Overall realism offers two main arguments in its defence. First, realism predicts nations seeking to balance against the importance of another state that may develop nuclear capabilities to secure their own survival (Schweller, 2004). Few years back, North Korea had claimed that it holds nuclear weapons which may signal to another nation not to consider an attack against their authority (Schweller, 2004). Robert Jervis states, “Whatever these weapons can do, they can deter all out invasion, thus rendering them attractive to any state that fears it might be in the pentagons gun sights.” (Jervis, 2003) Realism’s emphasis on military power in this content is practical and realistic. Secondly, realists argue the inability or reluctance of states to balance against US hegemony is because states are either not in the position to balance or do not see the importance of balancing (Jervis, 2003) (Schweller, 2004).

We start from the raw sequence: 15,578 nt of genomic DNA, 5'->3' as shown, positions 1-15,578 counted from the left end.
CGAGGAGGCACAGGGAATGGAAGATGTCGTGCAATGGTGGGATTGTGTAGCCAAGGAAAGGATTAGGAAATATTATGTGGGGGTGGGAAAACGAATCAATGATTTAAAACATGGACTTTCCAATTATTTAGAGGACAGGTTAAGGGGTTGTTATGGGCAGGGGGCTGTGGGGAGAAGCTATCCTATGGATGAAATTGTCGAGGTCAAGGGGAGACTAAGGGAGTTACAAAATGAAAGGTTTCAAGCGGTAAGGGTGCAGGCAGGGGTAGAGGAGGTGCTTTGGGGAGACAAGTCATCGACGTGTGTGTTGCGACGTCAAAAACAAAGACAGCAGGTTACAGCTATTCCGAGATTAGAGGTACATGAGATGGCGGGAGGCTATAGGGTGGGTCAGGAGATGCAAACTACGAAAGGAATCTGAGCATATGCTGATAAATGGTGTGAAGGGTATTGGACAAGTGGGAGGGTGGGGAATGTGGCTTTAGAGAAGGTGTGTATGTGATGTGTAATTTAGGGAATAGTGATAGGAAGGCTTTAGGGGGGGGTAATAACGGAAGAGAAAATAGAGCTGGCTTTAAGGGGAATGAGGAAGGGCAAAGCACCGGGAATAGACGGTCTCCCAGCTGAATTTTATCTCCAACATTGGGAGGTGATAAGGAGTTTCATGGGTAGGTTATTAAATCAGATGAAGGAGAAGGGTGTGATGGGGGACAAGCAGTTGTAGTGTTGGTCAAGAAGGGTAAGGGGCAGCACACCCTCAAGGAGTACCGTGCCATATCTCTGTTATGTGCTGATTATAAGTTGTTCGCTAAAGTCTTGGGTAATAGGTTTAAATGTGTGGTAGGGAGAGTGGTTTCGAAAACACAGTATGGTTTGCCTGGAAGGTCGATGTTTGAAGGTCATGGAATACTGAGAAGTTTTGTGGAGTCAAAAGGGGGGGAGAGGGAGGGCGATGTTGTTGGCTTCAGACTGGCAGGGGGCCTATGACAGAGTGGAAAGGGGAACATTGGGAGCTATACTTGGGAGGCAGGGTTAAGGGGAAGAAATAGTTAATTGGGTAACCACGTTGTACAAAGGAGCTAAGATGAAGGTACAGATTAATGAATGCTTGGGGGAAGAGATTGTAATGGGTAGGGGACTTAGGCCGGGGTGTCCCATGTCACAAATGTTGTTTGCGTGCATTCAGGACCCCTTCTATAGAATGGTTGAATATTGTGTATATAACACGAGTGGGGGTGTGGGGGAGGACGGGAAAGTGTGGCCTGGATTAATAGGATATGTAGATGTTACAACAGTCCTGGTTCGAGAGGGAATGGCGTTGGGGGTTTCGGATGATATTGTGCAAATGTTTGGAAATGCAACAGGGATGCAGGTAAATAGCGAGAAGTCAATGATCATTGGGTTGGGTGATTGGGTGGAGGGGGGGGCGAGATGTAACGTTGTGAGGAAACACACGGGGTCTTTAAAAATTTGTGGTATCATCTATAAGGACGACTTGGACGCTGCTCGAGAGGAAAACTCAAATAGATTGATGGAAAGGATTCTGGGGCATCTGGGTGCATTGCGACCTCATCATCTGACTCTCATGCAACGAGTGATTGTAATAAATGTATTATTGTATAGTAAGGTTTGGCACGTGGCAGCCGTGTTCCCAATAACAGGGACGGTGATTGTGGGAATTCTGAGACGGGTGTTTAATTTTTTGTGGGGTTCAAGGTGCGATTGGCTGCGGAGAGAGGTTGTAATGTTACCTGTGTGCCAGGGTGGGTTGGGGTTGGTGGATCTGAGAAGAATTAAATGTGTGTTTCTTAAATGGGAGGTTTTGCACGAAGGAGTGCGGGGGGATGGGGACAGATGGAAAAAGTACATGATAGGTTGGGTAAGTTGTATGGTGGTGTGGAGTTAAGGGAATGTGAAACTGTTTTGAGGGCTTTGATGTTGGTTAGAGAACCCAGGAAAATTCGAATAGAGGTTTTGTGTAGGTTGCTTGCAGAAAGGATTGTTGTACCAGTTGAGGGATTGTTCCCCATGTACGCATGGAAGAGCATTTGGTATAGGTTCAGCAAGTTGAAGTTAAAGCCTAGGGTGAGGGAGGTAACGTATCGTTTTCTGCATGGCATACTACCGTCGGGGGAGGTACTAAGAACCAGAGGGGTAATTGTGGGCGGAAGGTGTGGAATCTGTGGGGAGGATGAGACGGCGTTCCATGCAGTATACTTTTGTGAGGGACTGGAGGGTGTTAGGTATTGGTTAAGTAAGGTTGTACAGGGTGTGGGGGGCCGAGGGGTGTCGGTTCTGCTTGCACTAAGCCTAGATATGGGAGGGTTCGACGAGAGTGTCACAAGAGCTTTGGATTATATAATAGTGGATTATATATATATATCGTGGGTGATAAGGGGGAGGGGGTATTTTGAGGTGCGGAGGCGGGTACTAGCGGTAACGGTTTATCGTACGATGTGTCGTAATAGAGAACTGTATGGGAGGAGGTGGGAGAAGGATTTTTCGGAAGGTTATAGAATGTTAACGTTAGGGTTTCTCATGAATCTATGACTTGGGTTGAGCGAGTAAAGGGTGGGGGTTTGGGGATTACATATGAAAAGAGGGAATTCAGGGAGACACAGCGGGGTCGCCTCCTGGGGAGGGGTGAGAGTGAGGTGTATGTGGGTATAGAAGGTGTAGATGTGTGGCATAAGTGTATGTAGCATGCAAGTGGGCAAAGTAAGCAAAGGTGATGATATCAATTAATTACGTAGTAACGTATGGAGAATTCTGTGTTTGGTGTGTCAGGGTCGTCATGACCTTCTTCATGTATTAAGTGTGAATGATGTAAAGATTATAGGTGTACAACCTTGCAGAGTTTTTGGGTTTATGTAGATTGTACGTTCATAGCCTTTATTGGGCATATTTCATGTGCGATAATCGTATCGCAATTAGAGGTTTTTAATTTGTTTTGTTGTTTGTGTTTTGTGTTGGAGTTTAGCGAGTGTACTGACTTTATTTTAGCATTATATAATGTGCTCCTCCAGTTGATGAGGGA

For instance, Riddle reports, “…no one really knew how it would affect the people or the environment.” The US didn’t know what the atomic bomb could do, just that it would cause mass destruction. They could have been condemning the people of Hiroshima and Nagasaki to a hideous fate, but they dropped the bomb anyways. For a country that says they’re saving people, many of those people stilled ended up dying because of the US. In addition, “…almost 3,800 people (of 10,412) who had died from the blast or related to the blast, were found to have developed lung cancers” (Riddle). 3,800 people developed lung cancer because of the bomb.